After almost 8 years, I have decided that my Wine Blogging journey has come to an end. Thanks to all the readers, PR staff, and fellow wine bloggers that supported me through this journey. I have a few posts to finish up and will explain a bit more, but basically this forum has run it’s course in my life and I am ready to move on. I have valued the feedback I have received and thank you all for your support. Stay tuned for a few more posts with the most valuable wine lessons I’ve learned, tips for wine bloggers, and some final reviews and notes from recent tastings I have attended.
That polyphenol that keeps on giving, resveratrol is now being studied as an aid in the fight against MS.
Mice with the MS-like condition called Wallerian degeneration slow (WldS) showed an initial weight gain when given resveratrol, researchers at the University of Utah reported Thursday at the World Congress on Treatment and Research in Multiple Sclerosis, in Montreal.
Weight gain, that’s it? Can’t they just give these mice a gift card to Krispy Kreme and get the same results? Actually, the researchers comment that weight gain is an encouraging sign in MS treatment, especially when it’s from a compound found naturally in grapes and other foods. Dr. John Richert, executive vice president for the research and clinical program of the Multiple Sclerosis Society comments:
“In inflammatory animal models of MS, one of the tell-tale clinical signs of the disease is weight loss. Weight loss often goes hand in hand with loss of neurological function.”
Note: I didn’t want to do it, but do to overwhelming comment spam, I have activated re-captcha, a comment captcha system that also helps with the digitization of old books and the defending of comment spam! You can read about it here. If you register here, you won’t have to enter a captcha everytime you comment.
How do those wine tasting professionals identify all those flavors in wine you ask? The answer is simple: they learned, and you can learn too, simply by drinking wine. Note a recent study by researchers at Northwestern University who aimed to learn how the brain differentiates between similar smells and modifies and updates that information based on experience:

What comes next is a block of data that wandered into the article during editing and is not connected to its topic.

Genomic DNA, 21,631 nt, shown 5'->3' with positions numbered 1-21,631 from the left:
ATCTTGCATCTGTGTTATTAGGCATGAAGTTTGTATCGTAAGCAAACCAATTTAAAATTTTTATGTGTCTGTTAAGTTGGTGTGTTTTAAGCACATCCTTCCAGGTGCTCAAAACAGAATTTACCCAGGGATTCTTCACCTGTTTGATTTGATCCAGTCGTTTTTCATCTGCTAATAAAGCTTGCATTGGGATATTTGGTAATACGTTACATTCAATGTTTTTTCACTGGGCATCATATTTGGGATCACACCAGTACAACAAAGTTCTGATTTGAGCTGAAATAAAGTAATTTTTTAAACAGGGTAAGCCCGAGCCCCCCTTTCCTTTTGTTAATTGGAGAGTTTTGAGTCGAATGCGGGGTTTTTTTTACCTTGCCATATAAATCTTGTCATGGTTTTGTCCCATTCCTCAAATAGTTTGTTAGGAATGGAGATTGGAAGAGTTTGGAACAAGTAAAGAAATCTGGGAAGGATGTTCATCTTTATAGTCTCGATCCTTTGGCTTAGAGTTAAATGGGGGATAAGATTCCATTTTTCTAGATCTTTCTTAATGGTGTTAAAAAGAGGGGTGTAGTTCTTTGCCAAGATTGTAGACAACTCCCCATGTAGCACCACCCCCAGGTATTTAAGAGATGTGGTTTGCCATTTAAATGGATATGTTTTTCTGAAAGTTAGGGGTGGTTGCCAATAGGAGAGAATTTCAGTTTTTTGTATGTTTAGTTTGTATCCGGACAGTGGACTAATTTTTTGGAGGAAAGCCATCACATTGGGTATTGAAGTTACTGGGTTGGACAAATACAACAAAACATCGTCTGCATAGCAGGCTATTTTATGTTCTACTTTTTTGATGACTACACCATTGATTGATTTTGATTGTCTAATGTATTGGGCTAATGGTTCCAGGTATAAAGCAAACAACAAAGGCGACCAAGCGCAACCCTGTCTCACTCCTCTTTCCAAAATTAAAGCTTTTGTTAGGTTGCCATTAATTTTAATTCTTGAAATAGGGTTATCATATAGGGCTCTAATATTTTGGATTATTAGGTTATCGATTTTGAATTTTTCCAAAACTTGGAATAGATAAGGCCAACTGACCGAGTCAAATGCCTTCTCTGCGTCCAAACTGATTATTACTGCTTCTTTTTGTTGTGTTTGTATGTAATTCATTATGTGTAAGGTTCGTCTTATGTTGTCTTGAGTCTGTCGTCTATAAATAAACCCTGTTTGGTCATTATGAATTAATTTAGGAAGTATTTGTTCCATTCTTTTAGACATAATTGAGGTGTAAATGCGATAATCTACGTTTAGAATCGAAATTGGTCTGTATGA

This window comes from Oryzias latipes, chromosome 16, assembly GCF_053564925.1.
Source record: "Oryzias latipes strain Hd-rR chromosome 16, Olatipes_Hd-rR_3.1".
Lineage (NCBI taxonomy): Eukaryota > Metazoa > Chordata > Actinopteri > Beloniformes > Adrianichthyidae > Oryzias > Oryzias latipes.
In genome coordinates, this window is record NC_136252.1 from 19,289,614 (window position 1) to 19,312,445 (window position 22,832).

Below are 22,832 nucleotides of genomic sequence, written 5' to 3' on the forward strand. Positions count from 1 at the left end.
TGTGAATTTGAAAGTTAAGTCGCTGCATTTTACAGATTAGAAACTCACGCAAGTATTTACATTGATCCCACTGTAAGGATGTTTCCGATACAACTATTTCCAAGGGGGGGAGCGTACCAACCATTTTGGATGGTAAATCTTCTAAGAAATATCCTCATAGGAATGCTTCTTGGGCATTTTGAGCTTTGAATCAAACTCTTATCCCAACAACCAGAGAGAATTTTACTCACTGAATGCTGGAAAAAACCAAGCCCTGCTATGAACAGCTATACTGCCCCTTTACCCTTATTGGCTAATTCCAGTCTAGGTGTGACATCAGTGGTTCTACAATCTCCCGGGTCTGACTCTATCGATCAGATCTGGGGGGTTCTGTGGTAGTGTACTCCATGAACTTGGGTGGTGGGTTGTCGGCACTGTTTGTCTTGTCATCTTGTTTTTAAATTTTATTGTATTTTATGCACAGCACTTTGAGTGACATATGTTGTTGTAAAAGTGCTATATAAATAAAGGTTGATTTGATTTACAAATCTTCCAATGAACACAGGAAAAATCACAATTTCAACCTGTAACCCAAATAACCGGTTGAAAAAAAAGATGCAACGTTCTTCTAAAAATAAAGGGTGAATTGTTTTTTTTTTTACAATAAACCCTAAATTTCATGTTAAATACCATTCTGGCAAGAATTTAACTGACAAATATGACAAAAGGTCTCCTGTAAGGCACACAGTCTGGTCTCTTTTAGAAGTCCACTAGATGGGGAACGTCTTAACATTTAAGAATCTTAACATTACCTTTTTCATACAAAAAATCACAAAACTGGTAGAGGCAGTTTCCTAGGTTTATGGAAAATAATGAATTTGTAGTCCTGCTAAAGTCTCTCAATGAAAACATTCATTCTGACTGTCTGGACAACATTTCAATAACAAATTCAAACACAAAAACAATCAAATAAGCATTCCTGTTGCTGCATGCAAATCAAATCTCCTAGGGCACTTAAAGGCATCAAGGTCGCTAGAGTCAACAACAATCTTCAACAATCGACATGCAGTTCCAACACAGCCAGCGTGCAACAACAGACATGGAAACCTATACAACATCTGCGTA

In the study, researchers presented a single odor to human subjects continuously for 3 Â½ minutes. Half of the subjects received a minty odor; the other half, a floral odor. The researchers discovered that this prolonged sensory exposure induced mint (or floral) “expertise,” depending on which odor the subjects had experienced. Those exposed to the minty smell were better able to differentiate between a variety of minty smells; likewise, the floral-exposed subjects could better discriminate among floral smells. In other words, study participants exposed to one minty odor became experts in other minty smells. Testing showed subjects retained their new expertise for at least 24 hours.
But is there such thing as a super taster? Probably not. Increased aroma sensitivity when tasting wine results in one thing: the overwhelming scent of Alcohol, not trace nuances in the beverage. Don’t believe me? Try a little experiment. Usually during a fasting period of 2 days or more, you will find that your sense of smell has dramatically increased (an unwelcome side effect of that is noticing people’s bad breath/ body oder). Now try and enjoy a glass of wine. Pure Glycerin. No subtle hints of orange blossoms or violets, just a big whiff of alcohol.
So there you have it. The wine snob super taster is a myth, it’s simply a person who has devoted more time to drinking wine than you have. Just learn to focus a little bit more the next time you enjoy a glass of wine. Compare what you are smelling to what you already know, or grab a few ingredients from your cupboard and compare. Wine is an enjoyable beverage. Don’t let anyone pompously come across as a better taster than you – you too can be a wine tasting expert.
E & J Gallo is spearheading the automation of picking grapes during harvest in Modesto, CA, by employing spectroscopy and chromatography. This chemical analysis process provides extensive information about the aroma, color, taste and mouthfeel of the grapes, which helps the winery determine the ideal time for bringing in the harvest. Micheal Cleary, senior manager of grape and wine chemistry at E & J Gallo Winery, explains how it works:
Chromatography is a laboratory process for chemically separating mixtures into their component parts. Using this process, grapes can be analyzed for their molecular makeup. Molecules indicative of aroma, taste and feel to the palate can be identified and the grapes then harvested when these molecules are at their highest concentrations.
What does this mean for the wine industry? Well, previous advancements in grape analysis still hasn’t led some winemakers into using them. For example, Helen Turley simply relies on her palate at harvest, not even measuring brix levels like most winemakers. Of course, if you could record data about the grapes when she made her decision, you could ideally match that every year in the lab. The problem is, growing conditions aren’t the same every year, and a winemakers palate may lead them to make different decisions based on experience.